Photo credit: AFP.

German soccer legend Franz Beckenbauer denied Friday that Germany bought the right to stage the 2006 World Cup but admitted that he often signed documents without reading them.

Spiegel magazine last month alleged that the votes of four members of FIFA’s executive committee were bought in 2000, when Germany narrowly won the vote to host the 2006 finals. At the center of the scandal is a €6.7 million ($7.2 million) payment, which is alleged to have been used to purchase the support of FIFA’s executive committee.

But in an interview to appear in Saturday’s Suddeutsche Zeitung, Beckenbauer, who led the successful bid to stage the tournament and later served as chairman of the organizing committee, insisted there was no wrongdoing.

“The accusations are false, there was no money,” said Beckenbauer.

SEE MORE: Swiss probe has found more than 120 suspicions financial transactions in FIFA investigation.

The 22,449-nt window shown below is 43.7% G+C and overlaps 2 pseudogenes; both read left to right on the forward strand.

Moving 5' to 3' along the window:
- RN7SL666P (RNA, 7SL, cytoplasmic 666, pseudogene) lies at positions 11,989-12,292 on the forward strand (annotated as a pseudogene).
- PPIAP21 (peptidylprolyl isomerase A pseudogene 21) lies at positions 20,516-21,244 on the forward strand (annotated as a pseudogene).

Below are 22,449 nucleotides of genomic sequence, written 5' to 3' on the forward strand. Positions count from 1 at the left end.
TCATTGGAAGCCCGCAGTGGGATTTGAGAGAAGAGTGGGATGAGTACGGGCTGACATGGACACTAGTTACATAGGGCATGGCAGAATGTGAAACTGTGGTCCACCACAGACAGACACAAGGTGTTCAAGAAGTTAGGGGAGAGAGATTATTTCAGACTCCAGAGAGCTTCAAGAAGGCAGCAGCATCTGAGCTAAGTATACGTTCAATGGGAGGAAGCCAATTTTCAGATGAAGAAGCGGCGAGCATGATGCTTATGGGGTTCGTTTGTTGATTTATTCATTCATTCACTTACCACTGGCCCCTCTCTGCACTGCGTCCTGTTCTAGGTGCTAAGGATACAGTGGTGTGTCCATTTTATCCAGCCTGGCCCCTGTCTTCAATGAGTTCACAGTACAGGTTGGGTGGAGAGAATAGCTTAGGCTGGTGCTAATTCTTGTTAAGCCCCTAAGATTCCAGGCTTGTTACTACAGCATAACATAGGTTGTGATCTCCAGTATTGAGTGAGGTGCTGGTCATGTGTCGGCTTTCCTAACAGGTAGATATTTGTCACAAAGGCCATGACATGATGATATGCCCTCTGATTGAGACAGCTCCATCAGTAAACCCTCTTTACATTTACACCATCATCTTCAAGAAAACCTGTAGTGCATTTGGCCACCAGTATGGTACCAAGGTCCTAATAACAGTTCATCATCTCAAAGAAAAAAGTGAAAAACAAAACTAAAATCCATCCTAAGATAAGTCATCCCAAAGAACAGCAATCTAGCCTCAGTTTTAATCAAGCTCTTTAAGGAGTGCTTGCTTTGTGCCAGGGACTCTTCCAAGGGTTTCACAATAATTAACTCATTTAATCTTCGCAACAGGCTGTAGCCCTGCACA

At the heart of the scandal is a draft agreement, signed in part by Beckenbauer, which reportedly offered a lucrative friendly against Germany, but no cash. It was made with disgraced former CONCACAF president Jack Warner — who is banned for life by FIFA — but it remains unclear whether it was ever used.

“Of course, when we went somewhere before the awarding of the tournament, it was clearly not for coffee but to win the vote. We wanted to show the value of our bid,” added Beckenbauer in the interview.

Beckenbauer admitted that he often signed papers without reading them entirely as he preferred to trust people he was dealing with.

SEE MORE: Germany’s World Cup corruption report highlights the devil we ignore.

“I have always signed easily, without looking,” said Beckenbauer.

“Ask Karl Hopfner about my 15 years as president at Bayern Munich. He was in charge of finance. You will not believe that I had not read a single document. You do not believe and yet it was. When I trust someone, I sign, without looking.”